Newt Gingrich, the former speaker of the House and an ally of President Donald Trump, urged the White House and Senate Republican leaders to make changes to Trump-endorsed border legislation coming to a vote this week to attract more Democratic votes.
“I think that that’s misdesigned. I mean, you either design a deal that gets you Democrats, or you don’t,” Gingrich told USA TODAY on the 33rd day of the government shutdown. “If you’re trying to attract people with sugar, you shouldn’t pour vinegar on top of it.”
Congress and the White House are locked in an impasse that has led to the longest government shutdown on record over Trump’s demands for $5.7 billion to build a wall along the U.S.-Mexico border. Trump has threatened to veto any legislation that doesn’t provide money for the structure. Democrats, who oppose the wall, are refusing to give it to him.
Gingrich said White House aides, who have been working with Senate Republicans on the legislation that is scheduled for a vote on Thursday, made a “big mistake” by including provisions in it that Democrats strongly oppose, such as making it harder for minors from Central America to seek asylum.
Without changes, he said, the legislation will fail.
Over the weekend Trump laid out a proposal that, in addition to allocating $5.7 billion for a wall along the southern border, would grant relief to undocumented immigrants who came to the U.S. as children and for people deemed to have Temporary Protected Status (TPS) because of a crisis in their home countries.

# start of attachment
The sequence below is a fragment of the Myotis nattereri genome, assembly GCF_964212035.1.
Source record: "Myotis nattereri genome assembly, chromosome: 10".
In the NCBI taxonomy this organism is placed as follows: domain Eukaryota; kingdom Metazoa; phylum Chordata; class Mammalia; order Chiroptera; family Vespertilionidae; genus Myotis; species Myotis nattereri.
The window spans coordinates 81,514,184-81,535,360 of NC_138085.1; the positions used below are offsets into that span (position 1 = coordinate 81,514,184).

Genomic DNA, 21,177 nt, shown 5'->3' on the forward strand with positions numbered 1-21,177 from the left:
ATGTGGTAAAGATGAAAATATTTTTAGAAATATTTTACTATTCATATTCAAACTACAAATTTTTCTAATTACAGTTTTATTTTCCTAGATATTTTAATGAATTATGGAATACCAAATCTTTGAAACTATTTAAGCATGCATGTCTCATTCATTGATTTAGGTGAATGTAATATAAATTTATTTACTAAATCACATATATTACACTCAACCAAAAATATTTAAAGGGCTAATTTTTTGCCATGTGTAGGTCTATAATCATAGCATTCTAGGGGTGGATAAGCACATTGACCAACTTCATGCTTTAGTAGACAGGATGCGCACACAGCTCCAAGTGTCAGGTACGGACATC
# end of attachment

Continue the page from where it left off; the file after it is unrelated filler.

Trump has cast his offer as a compromise, saying the provisions for undocumented young immigrants – known as “Dreamers” – and for the TPS recipients are proposals Democrats should welcome.
Gingrich, who was speaker during the second-longest shutdown on record (21 days in late 1995 and early 1996), said the proposal the president outlined in his speech last week and released by the White House made him “very happy.” But after more details came out, it relieved pressure on Democrats and effectively doomed the Senate bill, he said.
“They will get many more votes if they clean the bill up. If they keep the bill the way it is now, I don’t see any way they can pass it,” said Gingrich.
“This was just plain a mistake.”
Senate Majority Leader Mitch McConnell, R-Ky., and Senate Minority Leader Chuck Schumer, D-N.Y., announced Tuesday the chamber will vote to begin debate on the White House proposal.
If that bill fails to get the 60 votes needed to overcome a filibuster, which seems likely, senators will then vote to begin debate on a short-term measure that would reopen the government until Feb. 8. It is unclear if that bill has enough votes to pass, but the president has said he would veto that bill if it is sent to his desk.